The examples you cite are common errors. Organizations that have their feces amalgamated typically have business processes requiring some kind of review, walk-through, or peer inspection of your work. The effectiveness of these systems depends on how rigorously they are enforced and how conscientious the staff is about performing them.
This particular problem continues to afflict me after years of practice. It's been a few years since I actually submitted a board with silk on copper but I have spent hours checking and re-checking Gerbers to make sure none of the silk lands on bare copper.
The KiCAD DRC does not check for silkscreen violations - something I consider a very basic shortcoming. Every time you update a footprint, or re-import a netlist with "Exchange Footprints" in effect, the silk reverts to the size and location specified in the footprint library. Of course (as Edsel Murphy observed decades ago) the locations specified in the library fall squarely on top of adjacent components' pads. That's one reason the silkscreen editing is one of the last tasks I do on a board.
(Some of the board fabs actually check for this fault, and either remove silk from bare copper - perhaps without telling you - or put the job on HOLD and alert you.)
Another common mistake, especially for beginners. In exchange for a serving of my favorite malt beverage, you can be assured that neither your supervisor nor your co-workers will hear of this incident from me. A somewhat related error - pertaining to the board's mechanical layout - is creating an outline that is the mirror image of what you intend.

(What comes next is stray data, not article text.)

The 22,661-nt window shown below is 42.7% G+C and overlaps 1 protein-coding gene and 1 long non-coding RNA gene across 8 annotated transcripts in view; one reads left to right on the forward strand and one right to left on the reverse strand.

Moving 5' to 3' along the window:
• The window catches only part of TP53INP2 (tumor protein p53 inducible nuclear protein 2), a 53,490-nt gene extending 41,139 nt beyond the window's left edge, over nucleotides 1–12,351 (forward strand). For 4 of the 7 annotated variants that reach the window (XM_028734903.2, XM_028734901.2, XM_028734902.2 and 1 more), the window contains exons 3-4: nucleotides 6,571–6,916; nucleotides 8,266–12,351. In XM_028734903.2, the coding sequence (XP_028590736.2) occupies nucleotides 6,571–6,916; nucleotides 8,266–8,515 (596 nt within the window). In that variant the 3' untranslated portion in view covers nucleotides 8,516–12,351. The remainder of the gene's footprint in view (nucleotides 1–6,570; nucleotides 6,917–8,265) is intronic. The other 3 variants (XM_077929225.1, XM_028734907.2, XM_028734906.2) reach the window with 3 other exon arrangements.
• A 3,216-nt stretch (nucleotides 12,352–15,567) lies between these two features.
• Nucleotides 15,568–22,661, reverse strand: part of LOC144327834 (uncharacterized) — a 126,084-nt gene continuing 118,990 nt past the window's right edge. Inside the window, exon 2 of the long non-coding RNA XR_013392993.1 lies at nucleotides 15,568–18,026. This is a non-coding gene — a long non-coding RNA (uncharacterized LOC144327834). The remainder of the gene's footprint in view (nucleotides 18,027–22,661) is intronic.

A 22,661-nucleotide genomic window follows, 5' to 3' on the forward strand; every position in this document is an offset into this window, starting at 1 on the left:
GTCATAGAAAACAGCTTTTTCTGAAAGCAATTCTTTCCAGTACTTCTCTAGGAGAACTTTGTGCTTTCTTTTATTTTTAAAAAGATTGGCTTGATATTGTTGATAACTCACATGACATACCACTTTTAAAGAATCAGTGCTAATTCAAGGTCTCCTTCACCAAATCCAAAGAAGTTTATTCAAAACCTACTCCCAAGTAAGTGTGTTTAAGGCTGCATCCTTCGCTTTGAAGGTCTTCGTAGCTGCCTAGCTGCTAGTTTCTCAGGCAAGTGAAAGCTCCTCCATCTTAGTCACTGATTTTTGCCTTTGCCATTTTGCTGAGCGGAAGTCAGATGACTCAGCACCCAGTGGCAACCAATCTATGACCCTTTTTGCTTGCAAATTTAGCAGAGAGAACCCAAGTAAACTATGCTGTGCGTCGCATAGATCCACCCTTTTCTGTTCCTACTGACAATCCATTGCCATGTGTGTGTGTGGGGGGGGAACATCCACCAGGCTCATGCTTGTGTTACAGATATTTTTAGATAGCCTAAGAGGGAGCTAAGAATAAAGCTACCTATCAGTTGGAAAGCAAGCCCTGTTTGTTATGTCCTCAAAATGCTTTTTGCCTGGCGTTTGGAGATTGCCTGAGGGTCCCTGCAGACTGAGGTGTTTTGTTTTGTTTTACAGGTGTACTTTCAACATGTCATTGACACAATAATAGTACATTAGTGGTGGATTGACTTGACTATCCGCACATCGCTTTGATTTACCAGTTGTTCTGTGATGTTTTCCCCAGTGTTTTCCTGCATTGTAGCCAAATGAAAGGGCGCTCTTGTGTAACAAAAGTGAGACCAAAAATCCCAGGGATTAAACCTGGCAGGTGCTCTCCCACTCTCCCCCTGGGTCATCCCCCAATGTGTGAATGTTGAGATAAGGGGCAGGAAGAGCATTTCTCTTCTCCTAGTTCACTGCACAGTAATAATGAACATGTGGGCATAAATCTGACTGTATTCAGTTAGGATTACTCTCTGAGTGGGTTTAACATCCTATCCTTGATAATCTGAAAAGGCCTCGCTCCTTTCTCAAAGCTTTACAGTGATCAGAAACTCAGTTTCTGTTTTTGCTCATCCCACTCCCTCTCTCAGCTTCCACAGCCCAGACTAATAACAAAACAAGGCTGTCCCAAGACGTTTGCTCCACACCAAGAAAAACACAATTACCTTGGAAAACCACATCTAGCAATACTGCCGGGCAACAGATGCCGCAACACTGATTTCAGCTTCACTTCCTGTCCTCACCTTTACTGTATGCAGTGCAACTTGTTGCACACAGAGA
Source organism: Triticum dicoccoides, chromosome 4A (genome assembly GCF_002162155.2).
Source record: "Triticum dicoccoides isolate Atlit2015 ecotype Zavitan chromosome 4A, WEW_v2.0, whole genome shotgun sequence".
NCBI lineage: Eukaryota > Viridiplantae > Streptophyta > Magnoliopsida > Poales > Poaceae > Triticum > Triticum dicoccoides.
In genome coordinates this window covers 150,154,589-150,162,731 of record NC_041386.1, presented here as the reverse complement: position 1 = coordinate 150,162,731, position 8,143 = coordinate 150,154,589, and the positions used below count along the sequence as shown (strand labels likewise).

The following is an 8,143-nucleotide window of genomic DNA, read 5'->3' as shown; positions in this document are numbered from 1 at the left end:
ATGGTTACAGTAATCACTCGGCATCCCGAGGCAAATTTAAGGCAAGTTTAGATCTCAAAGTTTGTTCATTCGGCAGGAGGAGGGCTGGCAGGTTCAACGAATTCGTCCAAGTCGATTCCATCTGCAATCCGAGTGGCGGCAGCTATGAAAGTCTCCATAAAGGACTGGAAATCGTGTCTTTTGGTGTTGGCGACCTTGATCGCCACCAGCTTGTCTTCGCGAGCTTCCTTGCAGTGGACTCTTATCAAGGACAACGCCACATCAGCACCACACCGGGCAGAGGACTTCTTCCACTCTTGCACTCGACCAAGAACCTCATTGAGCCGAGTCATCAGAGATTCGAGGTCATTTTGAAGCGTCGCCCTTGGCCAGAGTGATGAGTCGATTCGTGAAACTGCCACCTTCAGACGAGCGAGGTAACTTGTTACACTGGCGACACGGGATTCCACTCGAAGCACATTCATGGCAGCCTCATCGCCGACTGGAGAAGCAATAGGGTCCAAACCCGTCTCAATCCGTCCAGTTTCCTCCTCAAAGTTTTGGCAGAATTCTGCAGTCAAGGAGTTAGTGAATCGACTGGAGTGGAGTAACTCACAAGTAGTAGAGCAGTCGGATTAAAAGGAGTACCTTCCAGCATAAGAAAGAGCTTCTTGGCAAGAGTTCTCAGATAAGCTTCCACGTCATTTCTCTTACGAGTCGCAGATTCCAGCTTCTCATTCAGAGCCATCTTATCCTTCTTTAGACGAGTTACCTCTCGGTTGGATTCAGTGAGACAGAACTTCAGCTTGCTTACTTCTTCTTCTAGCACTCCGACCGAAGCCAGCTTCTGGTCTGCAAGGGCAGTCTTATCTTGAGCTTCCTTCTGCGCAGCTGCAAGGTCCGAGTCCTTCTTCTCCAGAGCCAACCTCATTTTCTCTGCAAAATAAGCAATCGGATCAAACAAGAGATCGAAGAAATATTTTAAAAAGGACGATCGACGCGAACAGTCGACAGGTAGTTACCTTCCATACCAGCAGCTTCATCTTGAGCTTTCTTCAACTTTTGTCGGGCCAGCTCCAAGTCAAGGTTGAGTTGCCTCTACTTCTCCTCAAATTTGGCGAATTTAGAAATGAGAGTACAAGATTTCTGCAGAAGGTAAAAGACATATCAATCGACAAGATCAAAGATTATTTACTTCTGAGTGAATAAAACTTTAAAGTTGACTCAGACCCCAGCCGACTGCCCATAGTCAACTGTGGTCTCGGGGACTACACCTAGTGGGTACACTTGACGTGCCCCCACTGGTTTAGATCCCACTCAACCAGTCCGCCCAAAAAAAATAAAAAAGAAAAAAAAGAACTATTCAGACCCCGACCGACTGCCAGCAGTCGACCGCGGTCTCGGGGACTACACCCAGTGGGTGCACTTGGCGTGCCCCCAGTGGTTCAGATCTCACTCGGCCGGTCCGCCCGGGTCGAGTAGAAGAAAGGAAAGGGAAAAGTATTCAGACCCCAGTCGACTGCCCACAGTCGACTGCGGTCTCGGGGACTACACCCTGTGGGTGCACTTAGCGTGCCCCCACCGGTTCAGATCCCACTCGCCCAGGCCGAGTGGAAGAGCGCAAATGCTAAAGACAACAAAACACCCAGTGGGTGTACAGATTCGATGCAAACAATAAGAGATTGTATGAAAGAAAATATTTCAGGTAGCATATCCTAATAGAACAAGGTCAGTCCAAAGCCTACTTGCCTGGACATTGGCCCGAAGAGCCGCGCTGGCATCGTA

I think this has been mentioned in another thread in the last few months. My superannuated brain doesn't comprehend the basic problem.
I commonly use 1:1 check prints to test for physical fit. Sometimes it takes some fumbling to make a printer produce a reasonably accurate 1:1 scale. (@Joan_Sparky is going to chime in here and tell me to use 3-D modeling for this. The traditional aphorism warns you about old dogs and new tricks. Besides, I see too many threads on here from people who have difficulty getting the 3-D features to behave properly.)
I also make liberal use of the Gerber viewer. (I like the geda program "gerbv" better than KiCAD's "GerbView"). I make several passes across the board, usually displaying two particular layers at a time. It took some experimentation and practice to develop a set of color assignments, and layer loading order, that makes problems show up in a way that grabs my visual attention.